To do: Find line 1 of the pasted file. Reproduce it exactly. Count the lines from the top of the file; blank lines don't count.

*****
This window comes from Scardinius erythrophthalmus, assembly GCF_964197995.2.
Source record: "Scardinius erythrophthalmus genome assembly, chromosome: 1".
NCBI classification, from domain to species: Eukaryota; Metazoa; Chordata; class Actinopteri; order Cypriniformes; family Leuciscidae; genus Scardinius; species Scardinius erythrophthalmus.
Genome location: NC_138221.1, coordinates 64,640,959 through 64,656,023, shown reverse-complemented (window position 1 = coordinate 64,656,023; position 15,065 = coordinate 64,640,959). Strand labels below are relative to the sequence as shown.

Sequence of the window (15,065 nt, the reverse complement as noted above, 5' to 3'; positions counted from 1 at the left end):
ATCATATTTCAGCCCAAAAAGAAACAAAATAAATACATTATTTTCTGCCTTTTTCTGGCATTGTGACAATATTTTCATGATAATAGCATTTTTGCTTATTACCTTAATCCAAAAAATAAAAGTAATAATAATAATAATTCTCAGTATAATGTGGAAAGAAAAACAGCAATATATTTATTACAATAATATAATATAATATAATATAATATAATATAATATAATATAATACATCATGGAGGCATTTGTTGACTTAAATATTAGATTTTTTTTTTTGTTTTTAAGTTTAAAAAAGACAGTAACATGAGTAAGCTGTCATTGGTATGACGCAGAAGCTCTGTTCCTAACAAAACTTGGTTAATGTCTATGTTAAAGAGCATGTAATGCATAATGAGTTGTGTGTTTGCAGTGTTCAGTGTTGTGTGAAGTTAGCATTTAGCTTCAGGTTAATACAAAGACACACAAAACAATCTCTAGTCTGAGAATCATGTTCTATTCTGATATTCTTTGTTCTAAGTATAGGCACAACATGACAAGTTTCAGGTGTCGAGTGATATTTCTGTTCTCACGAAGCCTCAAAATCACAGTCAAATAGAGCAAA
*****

This window comes from Scardinius erythrophthalmus, assembly GCF_964197995.2.